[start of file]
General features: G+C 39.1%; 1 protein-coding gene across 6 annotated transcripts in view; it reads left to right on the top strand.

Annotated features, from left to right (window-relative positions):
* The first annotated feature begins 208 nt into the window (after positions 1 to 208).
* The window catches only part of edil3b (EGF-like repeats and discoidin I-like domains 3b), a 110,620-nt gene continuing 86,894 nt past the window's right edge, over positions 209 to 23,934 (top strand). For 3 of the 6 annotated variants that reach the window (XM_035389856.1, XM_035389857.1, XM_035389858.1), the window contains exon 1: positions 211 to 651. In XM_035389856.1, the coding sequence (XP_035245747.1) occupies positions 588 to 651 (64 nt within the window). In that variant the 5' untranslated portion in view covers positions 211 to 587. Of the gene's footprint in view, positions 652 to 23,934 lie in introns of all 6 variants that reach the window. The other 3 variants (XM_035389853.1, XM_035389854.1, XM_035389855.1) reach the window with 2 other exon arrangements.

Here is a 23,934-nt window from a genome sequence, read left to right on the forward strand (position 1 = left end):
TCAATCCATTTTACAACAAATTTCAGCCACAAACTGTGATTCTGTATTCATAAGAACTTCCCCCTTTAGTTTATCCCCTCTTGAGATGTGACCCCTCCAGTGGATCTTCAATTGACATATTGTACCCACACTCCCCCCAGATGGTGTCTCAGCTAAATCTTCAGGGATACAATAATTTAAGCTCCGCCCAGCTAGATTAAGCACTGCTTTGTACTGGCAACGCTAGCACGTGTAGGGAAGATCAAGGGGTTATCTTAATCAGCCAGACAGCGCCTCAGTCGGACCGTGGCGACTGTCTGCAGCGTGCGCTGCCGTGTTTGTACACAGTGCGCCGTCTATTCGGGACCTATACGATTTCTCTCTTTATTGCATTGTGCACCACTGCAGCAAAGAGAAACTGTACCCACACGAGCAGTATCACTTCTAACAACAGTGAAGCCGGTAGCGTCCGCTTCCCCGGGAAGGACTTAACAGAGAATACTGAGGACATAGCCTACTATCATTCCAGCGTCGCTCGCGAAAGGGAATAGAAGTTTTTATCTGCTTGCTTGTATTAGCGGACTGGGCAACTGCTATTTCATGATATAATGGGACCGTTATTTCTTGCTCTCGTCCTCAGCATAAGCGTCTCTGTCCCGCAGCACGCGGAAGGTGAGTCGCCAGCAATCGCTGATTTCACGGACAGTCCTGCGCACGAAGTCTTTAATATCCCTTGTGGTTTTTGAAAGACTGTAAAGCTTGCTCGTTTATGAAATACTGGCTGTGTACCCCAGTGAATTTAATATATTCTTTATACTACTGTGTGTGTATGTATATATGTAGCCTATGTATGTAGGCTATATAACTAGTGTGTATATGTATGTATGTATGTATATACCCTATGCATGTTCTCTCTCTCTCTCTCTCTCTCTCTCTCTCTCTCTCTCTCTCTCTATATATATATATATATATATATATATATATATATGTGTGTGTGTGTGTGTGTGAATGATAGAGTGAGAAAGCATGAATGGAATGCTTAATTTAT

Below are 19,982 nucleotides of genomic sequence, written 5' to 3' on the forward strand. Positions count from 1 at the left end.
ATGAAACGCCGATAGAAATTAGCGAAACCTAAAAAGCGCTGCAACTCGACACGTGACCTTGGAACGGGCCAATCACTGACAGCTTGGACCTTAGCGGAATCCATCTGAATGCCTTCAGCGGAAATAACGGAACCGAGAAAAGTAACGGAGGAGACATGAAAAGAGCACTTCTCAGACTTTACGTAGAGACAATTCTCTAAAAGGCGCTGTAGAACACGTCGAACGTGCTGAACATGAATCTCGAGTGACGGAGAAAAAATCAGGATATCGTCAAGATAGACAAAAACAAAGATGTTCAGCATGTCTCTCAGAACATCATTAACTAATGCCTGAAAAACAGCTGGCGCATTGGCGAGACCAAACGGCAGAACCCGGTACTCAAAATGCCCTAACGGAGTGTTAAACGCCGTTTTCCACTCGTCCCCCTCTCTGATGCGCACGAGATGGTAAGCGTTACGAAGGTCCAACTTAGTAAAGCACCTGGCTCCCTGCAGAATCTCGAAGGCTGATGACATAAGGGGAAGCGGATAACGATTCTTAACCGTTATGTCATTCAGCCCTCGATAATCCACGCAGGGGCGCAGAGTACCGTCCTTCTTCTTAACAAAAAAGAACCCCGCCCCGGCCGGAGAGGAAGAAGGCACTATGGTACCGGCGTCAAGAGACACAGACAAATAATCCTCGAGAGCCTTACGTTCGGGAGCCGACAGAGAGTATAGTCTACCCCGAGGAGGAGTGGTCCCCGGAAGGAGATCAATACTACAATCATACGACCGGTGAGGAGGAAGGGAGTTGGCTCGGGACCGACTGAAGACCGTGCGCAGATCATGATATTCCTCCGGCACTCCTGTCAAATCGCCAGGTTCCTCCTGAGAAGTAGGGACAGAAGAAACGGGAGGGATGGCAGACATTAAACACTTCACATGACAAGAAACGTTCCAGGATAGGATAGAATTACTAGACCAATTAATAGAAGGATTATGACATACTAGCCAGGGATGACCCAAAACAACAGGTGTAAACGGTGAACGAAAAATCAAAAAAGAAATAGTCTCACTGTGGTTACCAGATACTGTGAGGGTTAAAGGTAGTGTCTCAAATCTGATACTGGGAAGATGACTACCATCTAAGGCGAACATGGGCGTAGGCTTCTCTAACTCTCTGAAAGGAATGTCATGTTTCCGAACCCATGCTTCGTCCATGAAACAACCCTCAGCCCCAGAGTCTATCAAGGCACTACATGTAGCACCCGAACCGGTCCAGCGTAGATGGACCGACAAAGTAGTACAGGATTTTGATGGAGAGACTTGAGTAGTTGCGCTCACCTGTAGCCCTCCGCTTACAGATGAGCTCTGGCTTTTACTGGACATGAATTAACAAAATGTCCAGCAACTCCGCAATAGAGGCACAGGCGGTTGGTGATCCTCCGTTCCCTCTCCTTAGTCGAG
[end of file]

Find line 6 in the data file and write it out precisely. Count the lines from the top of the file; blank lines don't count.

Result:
TCAATCCATTTTACAACAAATTTCAGCCACAAACTGTGATTCTGTATTCATAAGAACTTCCCCCTTTAGTTTATCCCCTCTTGAGATGTGACCCCTCCAGTGGATCTTCAATTGACATATTGTACCCACACTCCCCCCAGATGGTGTCTCAGCTAAATCTTCAGGGATACAATAATTTAAGCTCCGCCCAGCTAGATTAAGCACTGCTTTGTACTGGCAACGCTAGCACGTGTAGGGAAGATCAAGGGGTTATCTTAATCAGCCAGACAGCGCCTCAGTCGGACCGTGGCGACTGTCTGCAGCGTGCGCTGCCGTGTTTGTACACAGTGCGCCGTCTATTCGGGACCTATACGATTTCTCTCTTTATTGCATTGTGCACCACTGCAGCAAAGAGAAACTGTACCCACACGAGCAGTATCACTTCTAACAACAGTGAAGCCGGTAGCGTCCGCTTCCCCGGGAAGGACTTAACAGAGAATACTGAGGACATAGCCTACTATCATTCCAGCGTCGCTCGCGAAAGGGAATAGAAGTTTTTATCTGCTTGCTTGTATTAGCGGACTGGGCAACTGCTATTTCATGATATAATGGGACCGTTATTTCTTGCTCTCGTCCTCAGCATAAGCGTCTCTGTCCCGCAGCACGCGGAAGGTGAGTCGCCAGCAATCGCTGATTTCACGGACAGTCCTGCGCACGAAGTCTTTAATATCCCTTGTGGTTTTTGAAAGACTGTAAAGCTTGCTCGTTTATGAAATACTGGCTGTGTACCCCAGTGAATTTAATATATTCTTTATACTACTGTGTGTGTATGTATATATGTAGCCTATGTATGTAGGCTATATAACTAGTGTGTATATGTATGTATGTATGTATATACCCTATGCATGTTCTCTCTCTCTCTCTCTCTCTCTCTCTCTCTCTCTCTCTCTCTCTATATATATATATATATATATATATATATATATATGTGTGTGTGTGTGTGTGTGAATGATAGAGTGAGAAAGCATGAATGGAATGCTTAATTTAT